Frequently Asked Questions (Students)
Attendance during scheduled class times is a necessary part of the learning process. Accessibility Resource Center staff may recommend flexibility in attendance requirements for some students. Generally, this accommodation is requested when the nature of the disability results in varying functioning levels, i.e., “good and bad days.” Flexibility is negotiable, contingent upon the student and circumstance. Variables such as the course, the material and the necessity of interaction in the classroom are all factors considered.
Example: Discourse between an instructor and a student is a critical aspect of learning in a literature course. Thus, it would not be possible simply to read the assigned texts and copy another student’s notes before an exam. Similarly, a science lab course requires students to work, often together, to observe phenomena in experiments and record findings. In these examples, minimal leniency is appropriate.
In other courses, such as large lecture courses, there may be more flexibility in attendance than in the previous two examples. Discussion between the student and instructor is essential. Accessibility Services staff is also willing to participate in such discussions. Students should understand there is no substitution for attendance and participation. Exam grades may reflect this and would not be altered as a result of missed material due to absence leniency.
Examples of such courses are:
- Field trips
- Field experiences
- Student teaching
- Professional internships
- Study abroad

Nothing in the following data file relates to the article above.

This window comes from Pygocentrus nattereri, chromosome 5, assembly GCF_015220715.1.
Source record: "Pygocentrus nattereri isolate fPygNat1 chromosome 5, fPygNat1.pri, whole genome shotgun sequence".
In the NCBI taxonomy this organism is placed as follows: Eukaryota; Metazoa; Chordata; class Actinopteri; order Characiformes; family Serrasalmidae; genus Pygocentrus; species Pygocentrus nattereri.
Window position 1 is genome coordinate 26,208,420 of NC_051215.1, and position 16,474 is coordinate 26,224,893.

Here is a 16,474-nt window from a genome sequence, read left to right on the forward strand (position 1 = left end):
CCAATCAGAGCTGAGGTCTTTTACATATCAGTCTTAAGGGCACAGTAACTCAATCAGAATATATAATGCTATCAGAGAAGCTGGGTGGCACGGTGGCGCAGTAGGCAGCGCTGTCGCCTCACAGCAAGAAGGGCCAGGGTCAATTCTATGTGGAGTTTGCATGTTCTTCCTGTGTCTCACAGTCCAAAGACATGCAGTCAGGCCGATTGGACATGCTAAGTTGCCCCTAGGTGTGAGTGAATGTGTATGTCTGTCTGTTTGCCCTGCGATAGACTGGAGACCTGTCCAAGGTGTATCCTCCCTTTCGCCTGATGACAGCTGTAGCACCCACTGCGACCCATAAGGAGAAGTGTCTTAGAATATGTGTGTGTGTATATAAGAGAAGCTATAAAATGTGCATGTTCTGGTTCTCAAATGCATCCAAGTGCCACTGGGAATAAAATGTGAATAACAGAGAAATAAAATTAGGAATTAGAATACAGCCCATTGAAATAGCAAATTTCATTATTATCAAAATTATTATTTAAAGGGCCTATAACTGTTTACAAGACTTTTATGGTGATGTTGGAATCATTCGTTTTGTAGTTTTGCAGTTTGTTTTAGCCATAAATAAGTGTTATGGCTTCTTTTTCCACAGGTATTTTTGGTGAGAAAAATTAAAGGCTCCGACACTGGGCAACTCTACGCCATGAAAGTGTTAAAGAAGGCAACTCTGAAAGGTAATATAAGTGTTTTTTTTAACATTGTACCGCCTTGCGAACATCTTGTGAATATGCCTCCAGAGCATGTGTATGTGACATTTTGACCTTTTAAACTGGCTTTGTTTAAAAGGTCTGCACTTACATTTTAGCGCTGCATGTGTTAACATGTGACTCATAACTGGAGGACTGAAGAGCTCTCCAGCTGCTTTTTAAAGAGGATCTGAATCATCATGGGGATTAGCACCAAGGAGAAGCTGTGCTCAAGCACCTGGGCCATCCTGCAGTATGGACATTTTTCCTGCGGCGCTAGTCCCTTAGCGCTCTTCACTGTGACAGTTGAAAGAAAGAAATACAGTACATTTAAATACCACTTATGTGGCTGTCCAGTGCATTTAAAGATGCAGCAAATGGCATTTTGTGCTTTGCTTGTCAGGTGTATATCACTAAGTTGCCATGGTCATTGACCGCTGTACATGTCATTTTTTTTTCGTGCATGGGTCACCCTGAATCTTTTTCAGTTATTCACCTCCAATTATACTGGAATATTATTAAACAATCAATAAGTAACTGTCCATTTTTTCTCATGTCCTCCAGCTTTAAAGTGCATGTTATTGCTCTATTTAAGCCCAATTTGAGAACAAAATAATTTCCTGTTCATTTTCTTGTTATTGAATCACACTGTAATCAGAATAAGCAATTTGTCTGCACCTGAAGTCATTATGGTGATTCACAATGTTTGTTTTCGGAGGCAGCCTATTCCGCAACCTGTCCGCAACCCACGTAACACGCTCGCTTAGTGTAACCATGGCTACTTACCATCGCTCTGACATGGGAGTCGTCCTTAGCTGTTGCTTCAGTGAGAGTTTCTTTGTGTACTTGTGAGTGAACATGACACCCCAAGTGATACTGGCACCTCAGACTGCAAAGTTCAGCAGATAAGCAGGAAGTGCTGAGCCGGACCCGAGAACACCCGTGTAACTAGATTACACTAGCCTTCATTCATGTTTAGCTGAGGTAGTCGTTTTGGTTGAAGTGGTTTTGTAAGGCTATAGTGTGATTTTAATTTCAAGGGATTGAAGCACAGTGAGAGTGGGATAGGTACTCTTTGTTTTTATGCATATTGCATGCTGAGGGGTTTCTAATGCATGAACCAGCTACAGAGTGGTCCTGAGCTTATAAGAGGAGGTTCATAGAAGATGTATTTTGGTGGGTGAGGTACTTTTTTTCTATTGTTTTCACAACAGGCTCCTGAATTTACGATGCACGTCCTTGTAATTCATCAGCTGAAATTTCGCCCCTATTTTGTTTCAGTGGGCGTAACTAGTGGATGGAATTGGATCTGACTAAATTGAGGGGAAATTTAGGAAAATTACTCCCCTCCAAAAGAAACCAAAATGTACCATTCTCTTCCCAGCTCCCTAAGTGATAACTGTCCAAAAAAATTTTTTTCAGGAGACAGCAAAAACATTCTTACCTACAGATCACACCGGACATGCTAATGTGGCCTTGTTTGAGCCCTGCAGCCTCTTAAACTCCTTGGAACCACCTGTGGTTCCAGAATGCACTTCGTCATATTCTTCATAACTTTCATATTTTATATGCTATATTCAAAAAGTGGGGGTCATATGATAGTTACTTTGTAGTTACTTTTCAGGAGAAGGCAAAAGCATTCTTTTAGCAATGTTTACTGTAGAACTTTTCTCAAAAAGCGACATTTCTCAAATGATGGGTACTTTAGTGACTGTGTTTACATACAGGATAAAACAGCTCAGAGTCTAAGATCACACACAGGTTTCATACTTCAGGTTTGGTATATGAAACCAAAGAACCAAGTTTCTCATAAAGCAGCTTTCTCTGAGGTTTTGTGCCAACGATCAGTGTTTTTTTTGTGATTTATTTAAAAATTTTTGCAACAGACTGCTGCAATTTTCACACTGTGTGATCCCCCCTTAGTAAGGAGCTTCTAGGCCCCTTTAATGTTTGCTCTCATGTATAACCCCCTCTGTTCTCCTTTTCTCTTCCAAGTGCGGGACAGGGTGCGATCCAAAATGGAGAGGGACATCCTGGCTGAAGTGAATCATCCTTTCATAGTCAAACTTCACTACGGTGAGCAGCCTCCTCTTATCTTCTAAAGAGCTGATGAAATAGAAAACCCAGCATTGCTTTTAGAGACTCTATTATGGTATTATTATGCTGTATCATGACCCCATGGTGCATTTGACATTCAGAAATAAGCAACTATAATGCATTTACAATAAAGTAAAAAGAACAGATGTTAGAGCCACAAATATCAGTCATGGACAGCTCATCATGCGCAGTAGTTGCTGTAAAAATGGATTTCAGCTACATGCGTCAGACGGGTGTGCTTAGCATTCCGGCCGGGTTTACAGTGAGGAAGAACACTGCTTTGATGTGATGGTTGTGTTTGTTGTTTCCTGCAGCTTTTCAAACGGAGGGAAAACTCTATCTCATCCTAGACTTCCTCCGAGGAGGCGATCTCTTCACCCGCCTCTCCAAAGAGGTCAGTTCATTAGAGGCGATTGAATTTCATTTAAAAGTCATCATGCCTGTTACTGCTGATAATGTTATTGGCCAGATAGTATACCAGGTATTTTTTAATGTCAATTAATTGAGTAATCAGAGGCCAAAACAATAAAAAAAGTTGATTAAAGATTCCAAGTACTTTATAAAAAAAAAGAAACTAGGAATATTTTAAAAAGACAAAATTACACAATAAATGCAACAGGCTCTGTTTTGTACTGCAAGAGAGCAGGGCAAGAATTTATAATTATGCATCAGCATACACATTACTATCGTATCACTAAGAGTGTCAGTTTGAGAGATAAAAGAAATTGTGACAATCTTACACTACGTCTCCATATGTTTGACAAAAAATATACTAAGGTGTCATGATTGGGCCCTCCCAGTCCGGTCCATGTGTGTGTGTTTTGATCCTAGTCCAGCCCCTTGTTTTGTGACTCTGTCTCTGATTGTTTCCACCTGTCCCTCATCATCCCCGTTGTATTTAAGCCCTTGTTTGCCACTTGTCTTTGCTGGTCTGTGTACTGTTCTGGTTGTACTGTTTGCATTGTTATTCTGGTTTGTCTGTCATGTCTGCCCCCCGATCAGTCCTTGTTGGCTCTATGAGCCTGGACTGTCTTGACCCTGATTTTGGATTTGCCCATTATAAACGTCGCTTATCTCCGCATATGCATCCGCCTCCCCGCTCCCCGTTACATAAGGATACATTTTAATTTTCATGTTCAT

When a student asks us to do so, Accessibility Resource Center provides reasonable accommodations such as readers, scribes, signed language interpreters, and assistive technology. Accessibility Resource Center covers the cost of some of these accommodations, and arranges cost sharing with DHS/DVR for others when the student is eligible for that program. Many accommodations are at no cost and can be provided on site. For example, desks can be raised by blocks of wood to permit use with a wheelchair, workstation lighting can be modified, and other no-cost accommodations can be provided upon request. At no time does a student pay fees for reasonable accommodations. However, personal services such as personal care attendants, drivers, etc. are the responsibility of the student.
The student arranges a practicum, internship, field trip or field experience, or overseas study program through their instructor, advisor, professional school or other appropriate division of the University. If accommodations are likely to be required, the student must make the request. For example, use of an aid in student teaching would be requested by the student in advance. The purpose, activities, and time necessary for the accommodations would be discussed by Accessibility Resource Center and the student, along with the practicum supervisor. Staff at the practicum site may need to be included as well. In other cases, the student makes the requests directly to the practicum site personnel, and comes to Accessibility Resource Center only for services that would involve some cost, such as readers or scribes. Accessibility Resource Center and the student agree on which accommodations are necessary and reasonable, and the authorization to implement them (such as hiring a reader or being assigned a signed language interpreter) is granted to the student. Supervising faculty should discuss the potential need for accommodations with students when appropriate.
I spoke with my professor during the first week of class about my accommodations and then reminded him five days before the exam. However, during the test, he said I could not have the extended time for which I was approved. What do I do?